New York City’s Board of Elections will undergo an audit after a city authority said there were “irregularities” at polling locations throughout the city as members of both parties tried to vote Tuesday in the state’s primary, Reuters reported.
New York City Comptroller Scott Stringer pointed to a “deep concern over widespread reports of poll site problems and irregularities” as he called for the audit, according to the report. Stringer said his office had heard reports of polling locations failing to open on time and a report of a broken machine in Queens. He also said there was conflicting voter information distributed.
“There is nothing more sacred in our nation than the right to vote, yet election after election, reports come in of people who were inexplicably purged from the polls, told to vote at the wrong location or unable to get into their polling site,” Stringer said, as quoted by Reuters.
Mayor Bill de Blasio said in a statement that his office heard reports that voting lists from Brooklyn contained “numerous errors” and asked the city’s Board of Elections to give updated information.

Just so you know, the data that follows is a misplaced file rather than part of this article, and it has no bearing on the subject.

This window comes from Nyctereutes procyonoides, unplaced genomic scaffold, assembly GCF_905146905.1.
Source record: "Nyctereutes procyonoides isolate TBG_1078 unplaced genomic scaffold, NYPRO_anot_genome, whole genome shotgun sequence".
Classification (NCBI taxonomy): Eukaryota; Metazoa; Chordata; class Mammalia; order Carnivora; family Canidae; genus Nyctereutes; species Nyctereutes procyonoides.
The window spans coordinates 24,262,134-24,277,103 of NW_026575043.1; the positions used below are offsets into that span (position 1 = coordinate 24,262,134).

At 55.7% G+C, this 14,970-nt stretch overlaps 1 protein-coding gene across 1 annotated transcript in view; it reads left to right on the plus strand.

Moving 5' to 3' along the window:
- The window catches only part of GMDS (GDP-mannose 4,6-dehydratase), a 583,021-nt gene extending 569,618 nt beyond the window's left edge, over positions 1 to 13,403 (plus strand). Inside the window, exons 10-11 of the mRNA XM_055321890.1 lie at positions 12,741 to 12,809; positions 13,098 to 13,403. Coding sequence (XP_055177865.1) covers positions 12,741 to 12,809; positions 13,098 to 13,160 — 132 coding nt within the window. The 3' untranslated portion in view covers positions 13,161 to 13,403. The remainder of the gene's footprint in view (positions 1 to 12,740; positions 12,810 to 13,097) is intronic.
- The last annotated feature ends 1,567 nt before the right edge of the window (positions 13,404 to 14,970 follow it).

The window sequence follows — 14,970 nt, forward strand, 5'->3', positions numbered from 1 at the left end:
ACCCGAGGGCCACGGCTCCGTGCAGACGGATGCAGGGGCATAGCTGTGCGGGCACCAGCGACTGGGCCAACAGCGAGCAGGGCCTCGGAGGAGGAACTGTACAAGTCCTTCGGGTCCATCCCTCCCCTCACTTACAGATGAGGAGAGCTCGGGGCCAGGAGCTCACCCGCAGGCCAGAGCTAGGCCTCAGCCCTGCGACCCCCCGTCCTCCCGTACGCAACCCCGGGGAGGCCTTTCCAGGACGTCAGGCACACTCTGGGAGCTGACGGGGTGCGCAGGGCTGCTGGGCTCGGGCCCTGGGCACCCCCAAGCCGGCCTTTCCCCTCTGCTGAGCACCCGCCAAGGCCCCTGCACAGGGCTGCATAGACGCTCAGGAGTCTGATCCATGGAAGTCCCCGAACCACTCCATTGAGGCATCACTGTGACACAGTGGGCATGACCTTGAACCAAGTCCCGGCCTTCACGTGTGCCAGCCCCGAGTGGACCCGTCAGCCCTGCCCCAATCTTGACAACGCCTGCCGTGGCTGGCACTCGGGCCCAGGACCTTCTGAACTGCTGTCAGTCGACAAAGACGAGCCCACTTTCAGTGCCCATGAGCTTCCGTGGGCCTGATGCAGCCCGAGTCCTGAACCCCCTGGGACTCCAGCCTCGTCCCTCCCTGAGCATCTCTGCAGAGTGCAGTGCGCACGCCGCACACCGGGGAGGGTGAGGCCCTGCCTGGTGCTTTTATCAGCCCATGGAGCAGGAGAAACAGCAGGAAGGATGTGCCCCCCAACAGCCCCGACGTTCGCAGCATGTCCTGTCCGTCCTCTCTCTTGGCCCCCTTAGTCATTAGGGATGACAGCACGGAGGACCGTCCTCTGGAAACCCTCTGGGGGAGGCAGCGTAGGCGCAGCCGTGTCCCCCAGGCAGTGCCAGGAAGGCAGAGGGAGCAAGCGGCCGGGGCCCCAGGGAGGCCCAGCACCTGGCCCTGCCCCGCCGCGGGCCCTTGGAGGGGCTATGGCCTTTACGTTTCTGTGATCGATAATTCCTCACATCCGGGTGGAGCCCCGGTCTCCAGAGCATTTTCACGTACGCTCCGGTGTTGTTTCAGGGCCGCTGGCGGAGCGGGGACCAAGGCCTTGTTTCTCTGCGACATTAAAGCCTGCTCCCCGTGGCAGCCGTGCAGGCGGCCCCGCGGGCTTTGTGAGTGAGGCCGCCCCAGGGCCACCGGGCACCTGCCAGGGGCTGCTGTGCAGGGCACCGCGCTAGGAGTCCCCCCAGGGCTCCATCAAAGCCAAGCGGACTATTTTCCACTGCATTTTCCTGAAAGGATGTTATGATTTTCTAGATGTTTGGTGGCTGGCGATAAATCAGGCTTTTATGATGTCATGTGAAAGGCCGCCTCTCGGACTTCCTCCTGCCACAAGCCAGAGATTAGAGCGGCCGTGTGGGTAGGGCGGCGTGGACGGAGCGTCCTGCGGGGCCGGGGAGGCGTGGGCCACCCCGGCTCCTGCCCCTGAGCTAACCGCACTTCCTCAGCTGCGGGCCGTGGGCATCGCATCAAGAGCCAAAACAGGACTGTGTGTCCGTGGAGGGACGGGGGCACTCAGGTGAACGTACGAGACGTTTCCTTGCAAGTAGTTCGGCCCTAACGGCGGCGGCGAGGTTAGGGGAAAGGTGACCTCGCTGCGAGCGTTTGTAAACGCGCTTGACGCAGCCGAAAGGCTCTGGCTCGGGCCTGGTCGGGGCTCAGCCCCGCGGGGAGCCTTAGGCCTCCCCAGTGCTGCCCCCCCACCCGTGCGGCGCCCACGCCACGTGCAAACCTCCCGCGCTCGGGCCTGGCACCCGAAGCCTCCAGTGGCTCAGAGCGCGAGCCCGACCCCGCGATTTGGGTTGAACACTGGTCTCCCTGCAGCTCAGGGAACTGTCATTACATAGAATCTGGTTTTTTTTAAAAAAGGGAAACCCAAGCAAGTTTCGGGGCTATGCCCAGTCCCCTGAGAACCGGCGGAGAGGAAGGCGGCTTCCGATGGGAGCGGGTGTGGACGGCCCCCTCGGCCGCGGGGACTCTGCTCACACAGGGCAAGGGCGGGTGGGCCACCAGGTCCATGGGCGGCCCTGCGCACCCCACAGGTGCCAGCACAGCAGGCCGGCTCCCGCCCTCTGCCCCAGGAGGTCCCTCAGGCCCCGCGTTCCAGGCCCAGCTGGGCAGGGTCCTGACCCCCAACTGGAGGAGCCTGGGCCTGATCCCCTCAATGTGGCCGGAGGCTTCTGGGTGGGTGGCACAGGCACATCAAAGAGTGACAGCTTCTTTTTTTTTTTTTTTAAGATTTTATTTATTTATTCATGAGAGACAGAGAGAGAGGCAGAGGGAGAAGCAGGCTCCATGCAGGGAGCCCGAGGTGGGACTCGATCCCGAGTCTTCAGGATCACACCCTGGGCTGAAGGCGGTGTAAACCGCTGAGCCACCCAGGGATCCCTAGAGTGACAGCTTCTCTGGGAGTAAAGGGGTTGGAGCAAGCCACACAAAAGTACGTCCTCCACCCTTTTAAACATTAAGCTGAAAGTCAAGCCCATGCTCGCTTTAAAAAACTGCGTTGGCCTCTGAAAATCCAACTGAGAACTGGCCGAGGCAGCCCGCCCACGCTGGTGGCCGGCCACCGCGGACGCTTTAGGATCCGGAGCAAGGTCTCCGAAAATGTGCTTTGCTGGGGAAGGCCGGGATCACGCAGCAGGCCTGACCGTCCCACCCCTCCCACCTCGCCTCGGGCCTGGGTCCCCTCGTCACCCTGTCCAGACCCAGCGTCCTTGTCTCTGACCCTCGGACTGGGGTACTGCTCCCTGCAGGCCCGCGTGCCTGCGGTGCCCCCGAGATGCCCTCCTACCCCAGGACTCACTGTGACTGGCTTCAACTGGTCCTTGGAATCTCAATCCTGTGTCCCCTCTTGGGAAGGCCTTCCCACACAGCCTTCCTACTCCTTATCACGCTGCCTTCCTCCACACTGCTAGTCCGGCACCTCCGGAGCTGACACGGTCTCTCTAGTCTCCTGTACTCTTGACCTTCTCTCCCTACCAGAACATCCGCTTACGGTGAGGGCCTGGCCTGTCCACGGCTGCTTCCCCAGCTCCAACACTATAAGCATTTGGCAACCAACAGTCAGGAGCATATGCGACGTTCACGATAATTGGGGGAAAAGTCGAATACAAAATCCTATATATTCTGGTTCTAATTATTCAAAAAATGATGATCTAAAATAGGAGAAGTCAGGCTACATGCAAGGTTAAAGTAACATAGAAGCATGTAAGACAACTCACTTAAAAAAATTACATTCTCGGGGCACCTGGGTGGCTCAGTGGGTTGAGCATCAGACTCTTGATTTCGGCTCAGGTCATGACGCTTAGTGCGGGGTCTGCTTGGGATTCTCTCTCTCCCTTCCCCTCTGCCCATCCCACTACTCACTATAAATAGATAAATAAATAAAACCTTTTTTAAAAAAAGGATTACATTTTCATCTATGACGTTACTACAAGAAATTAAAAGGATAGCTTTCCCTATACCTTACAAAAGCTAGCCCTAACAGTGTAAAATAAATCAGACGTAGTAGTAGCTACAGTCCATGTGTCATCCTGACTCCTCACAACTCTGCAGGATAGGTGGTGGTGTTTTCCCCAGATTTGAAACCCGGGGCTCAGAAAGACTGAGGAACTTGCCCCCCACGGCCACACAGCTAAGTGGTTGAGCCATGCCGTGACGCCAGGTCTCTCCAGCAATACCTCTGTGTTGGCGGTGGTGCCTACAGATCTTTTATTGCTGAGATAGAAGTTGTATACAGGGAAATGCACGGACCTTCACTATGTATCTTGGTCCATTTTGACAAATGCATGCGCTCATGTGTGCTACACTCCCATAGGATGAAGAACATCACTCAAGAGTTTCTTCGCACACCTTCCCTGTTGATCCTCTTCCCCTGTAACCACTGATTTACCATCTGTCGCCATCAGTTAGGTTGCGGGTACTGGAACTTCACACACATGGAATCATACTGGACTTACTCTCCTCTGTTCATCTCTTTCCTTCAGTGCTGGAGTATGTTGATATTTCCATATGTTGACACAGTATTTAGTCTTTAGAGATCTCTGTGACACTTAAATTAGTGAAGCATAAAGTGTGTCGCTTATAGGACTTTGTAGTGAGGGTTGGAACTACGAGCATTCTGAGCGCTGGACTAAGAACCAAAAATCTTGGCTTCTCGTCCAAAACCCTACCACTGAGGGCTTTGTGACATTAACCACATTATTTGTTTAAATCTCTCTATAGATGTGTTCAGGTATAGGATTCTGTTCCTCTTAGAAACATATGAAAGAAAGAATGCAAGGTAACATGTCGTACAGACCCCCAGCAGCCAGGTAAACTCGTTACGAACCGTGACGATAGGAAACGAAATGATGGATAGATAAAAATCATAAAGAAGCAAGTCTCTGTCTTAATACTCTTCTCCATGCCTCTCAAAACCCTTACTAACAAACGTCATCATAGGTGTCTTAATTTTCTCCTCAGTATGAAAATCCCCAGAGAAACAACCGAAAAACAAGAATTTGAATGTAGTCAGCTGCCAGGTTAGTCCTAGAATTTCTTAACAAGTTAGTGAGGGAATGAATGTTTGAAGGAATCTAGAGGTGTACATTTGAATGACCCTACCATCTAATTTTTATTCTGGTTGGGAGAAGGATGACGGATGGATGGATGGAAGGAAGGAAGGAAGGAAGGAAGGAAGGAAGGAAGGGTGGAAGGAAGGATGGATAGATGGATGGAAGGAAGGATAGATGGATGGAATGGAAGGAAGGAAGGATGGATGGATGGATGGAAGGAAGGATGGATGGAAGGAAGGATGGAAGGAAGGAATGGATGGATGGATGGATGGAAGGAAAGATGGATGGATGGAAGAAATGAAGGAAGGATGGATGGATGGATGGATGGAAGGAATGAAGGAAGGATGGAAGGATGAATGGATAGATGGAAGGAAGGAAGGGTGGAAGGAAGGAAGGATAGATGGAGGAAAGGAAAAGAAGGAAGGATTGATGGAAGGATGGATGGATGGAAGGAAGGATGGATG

“We support the Comptroller’s audit and urge its completion well in advance of the June elections so corrective action can be taken. These errors today indicate that additional major reforms will be needed to the Board of Election and in the state law governing it,” de Blasio said in the statement. “We will hold the BOE commissioners responsible for ensuring that the Board and its borough officers properly conduct the election process to assure that voters are not disenfranchised. The perception that numerous voters may have been disenfranchised undermines the integrity of the entire electoral process and must be fixed.”
Polls close at 9 p.m. ET in the Empire State.